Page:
Animal Track Identification

Identifying Animal Footprints and Paw Prints

May 15, 2017

Dog Prints


Animal tracks and footprints can tell you what animals are roaming around your backyard or eating your garden vegetables. See our animal track pictures to learn how to identify animal tracks and track animals!

You don’t have to be in the jungle or deep forest to be an animal tracker. Tracks are often as close as your backyard or garden.

How to Track Animals and Identify Animal Tracks

Tracking is something that you learn by doing. Get out there and look! Here are a few tips:

  • Animal tracks are easiest to find in mud, soft garden soil, sand, and snow.
  • Study the ground closely. Get down on your hands and knees. Note the size of the track and whether it shows claw marks. You may wish to make a sketch.
  • Track early in the morning or late in the day when shadows make prints easier to see.
  • Watch for animal droppings called scat. The scat will also help you track the animal. If it’s dry all the way through, the tracks may have been left a while ago. Scat can also tell you if you’re tracking a vegetarian or a meat eater.
  • If you lose the trail, search in a circle around the track until you pick up the trail again.
  • The most important tip of all: don’t get lost!

animal tracks

Do you have animal tracks in your garden? See how to control these common critters: deermicemolesrabbitsraccoonsskunkssquirrelsvoles, and woodchucks or groundhogs

Have you seen any animal tracks in your backyard lately? Tell us about it below!

Reader Comments

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Strange track found in a Colorado

I was out rock hunting on the river bank of the Rio Grande with my sister and boyfriend. They were fly fishing while I was looking around and I came across a very strange track in the mud. It kind of freaks me out. Where can I submit a photo?

Animal track ID

Hi, there! You can submit a photo of the tracks to, and we can try to identify it for you or at least narrow down the possibilities. Thanks!

Grey Wolf

You might want to check those prints. Those don't look anything like a wolf print. I mean, not even remotely close. Those look to be the prints of some small varmint.

Correct on the wolf prints... they are wrong

The wolf prints listed above are not wolf prints. Wolf basically look like big dog.

unknown foot prints in my house help me to identify the animal

i found unknown foot prints in my house this animal has 5 fingers 3 in front and 2 behind. i am very afraid of from this because the print was very heavy approximately 1 inch behind on earth, i have a picture of foot print how can i show it to you?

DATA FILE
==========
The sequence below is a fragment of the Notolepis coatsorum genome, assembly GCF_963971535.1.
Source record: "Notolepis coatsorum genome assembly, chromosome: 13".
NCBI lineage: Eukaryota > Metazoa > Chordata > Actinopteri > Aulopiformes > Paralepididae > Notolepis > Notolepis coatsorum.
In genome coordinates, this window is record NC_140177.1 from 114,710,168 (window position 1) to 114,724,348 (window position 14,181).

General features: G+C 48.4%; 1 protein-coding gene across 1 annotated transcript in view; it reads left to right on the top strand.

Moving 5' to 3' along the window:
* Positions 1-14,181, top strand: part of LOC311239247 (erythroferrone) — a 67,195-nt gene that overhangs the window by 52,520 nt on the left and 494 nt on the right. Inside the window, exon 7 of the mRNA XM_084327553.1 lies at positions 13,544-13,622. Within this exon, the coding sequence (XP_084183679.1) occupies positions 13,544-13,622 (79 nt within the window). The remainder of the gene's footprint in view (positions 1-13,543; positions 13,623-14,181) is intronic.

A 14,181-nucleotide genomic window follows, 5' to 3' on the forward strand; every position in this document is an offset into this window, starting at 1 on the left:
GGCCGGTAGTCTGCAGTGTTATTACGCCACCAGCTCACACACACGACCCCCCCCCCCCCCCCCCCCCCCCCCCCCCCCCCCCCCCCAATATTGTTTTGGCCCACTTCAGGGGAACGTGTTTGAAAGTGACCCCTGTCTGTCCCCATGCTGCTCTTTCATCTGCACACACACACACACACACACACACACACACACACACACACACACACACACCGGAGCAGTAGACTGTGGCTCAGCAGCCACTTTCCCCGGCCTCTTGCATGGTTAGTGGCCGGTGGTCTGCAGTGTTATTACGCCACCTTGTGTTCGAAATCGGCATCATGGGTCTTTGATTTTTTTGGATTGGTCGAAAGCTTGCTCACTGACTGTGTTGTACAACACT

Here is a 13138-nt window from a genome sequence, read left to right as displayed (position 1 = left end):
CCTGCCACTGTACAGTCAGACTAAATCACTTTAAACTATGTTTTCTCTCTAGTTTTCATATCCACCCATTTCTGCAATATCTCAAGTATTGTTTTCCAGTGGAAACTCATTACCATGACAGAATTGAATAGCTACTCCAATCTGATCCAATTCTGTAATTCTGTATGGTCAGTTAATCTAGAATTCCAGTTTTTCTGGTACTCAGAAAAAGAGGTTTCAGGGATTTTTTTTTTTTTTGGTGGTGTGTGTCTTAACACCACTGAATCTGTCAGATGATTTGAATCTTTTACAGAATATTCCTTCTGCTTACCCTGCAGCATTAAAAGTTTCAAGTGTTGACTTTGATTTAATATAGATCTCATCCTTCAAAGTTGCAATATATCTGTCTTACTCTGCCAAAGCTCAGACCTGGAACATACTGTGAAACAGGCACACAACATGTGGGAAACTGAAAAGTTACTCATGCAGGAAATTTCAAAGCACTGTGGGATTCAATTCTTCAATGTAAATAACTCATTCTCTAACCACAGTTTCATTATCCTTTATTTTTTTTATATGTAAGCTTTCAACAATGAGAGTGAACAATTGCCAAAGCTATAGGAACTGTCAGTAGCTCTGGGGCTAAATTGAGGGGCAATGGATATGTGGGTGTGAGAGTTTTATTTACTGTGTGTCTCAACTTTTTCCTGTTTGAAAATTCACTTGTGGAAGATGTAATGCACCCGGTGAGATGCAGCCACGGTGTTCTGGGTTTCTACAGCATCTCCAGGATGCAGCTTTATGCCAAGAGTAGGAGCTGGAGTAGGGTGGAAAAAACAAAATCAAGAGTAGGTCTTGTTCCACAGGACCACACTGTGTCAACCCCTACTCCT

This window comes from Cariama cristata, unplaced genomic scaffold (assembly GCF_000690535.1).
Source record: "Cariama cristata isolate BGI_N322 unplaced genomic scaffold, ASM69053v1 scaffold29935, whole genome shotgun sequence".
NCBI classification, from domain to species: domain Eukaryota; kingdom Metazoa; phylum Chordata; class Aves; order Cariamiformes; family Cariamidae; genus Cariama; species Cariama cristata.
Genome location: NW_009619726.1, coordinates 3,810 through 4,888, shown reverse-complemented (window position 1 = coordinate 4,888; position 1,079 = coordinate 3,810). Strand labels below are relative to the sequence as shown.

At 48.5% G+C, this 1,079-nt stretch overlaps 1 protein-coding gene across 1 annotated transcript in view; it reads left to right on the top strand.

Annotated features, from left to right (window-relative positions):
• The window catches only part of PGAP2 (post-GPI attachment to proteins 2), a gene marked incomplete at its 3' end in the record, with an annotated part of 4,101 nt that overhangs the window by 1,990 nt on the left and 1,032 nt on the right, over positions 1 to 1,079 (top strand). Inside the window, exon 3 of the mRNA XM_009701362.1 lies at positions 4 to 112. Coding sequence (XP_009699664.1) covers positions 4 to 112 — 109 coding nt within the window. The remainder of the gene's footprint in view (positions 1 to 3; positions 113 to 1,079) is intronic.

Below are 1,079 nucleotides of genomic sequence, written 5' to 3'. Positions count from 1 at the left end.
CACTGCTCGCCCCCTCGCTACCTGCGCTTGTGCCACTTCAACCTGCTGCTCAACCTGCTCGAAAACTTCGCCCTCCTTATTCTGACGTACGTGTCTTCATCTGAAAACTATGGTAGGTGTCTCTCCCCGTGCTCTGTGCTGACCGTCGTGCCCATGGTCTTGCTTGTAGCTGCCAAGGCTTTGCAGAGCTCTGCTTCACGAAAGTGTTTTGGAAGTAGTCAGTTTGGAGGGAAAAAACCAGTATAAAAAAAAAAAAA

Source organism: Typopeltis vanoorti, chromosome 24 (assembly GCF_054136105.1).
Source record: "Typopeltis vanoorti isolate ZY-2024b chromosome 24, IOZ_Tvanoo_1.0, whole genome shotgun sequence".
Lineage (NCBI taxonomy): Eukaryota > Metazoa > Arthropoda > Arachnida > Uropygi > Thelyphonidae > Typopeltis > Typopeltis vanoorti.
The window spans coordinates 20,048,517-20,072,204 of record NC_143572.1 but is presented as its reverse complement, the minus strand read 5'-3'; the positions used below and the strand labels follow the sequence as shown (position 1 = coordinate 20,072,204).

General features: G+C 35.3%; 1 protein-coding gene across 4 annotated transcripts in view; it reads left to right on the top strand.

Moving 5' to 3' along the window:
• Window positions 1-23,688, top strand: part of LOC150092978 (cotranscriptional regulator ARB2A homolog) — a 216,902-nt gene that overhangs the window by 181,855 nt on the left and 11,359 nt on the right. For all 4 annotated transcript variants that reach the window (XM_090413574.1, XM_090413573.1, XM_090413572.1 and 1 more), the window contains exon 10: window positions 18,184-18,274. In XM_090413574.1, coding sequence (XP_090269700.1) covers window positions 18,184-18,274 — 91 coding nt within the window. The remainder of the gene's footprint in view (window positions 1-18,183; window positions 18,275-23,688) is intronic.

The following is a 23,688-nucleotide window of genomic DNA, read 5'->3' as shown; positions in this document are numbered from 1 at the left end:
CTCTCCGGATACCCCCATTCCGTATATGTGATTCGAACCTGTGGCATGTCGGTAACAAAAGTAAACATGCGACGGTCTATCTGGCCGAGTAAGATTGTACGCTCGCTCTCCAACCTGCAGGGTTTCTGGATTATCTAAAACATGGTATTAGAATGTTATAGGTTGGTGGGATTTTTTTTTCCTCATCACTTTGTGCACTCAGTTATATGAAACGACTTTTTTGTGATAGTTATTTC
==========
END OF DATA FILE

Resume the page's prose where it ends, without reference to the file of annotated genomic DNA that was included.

Animal track in snow

Straight line, some prints 3-feet apart, each as big as human boot
Looks like three-claw, but center one is shortest . I have pictures

Strange animal prints in snow

I found the weirdes animal prints in the snow this morning and would like to know what kind of animal where those. I have two pictures.

what are these???

Tracks in snow about 1 1/2 feet apart: in front, 2 large ovals, with 2 smaller ovals behind, one behind the other. I couldn't see any claws, but I was looking down from my window, one story down, in snow that was beginning to melt. Any ideas???

Tracks in my yard show 3 long claws about 4” long

Do you know what they are?


Most animals have four or five toes. It’s generally birds that have 3 claws. Turkeys have three claws measuring 4 inches long.


After we started seeing a variety of tracks at our cabin, we put out trail cameras. The cameras have captured raccoons, deer, turkey, feral cats, skunk and opossum. They have also captured bobcats, bears, hogs, cougars and one coyote.
Rain can wash out tracks, the ground can be hard or frozen; if you really want to know what is there, buy a trail camera.
I have 2 warnings; the cameras are addictive and you might not enjoy seeing what is there at night.

trail camera

The Editors's picture

Wow—what wonders you see! You share your environment with quite a menagerie! Watching the night activity may be, as you say, not so enjoyable; our thought ran more along the lines of encountering it, if you (anyone) venture outside after dark!

Stinky Skunks

My Mother-in-law said she once got sprayed by a skunk and they had to bury the dress she was wearing cause it wouldn't come clean! I myself have seeing a live skunk on my bucket list, also a porcupine.

Paw prints in back yard

I've been trying to figure out what paw prints we had in the snow in our back yard- they were about the size of my hand (6-7 inches, which is why I noticed them- they were bigger than anything I'd seen before), with a round-ish base and 4 oval toes, evenly spread. They also stopped at the fence, so I assume whatever it was jumped over (it would have been too big to go under, I'm guessing). We live about an hour north of Toronto, and the area is pretty green (greenest in Ontario award). The closest thing I've seen online has been a wolf print, but there were no nail marks in the snow...

What is this?

We found a paw print measuring 5 inches across at the side of our house. Where can I get a better opinion as to what this thing is? We have free range fowl. Something pulled a huge chicken through the fence, leaving blood and feathers. That happened on the side of our yard where we have a donkey and a mule. I thought donkeys deterred small game.

animal track ID

The Editors's picture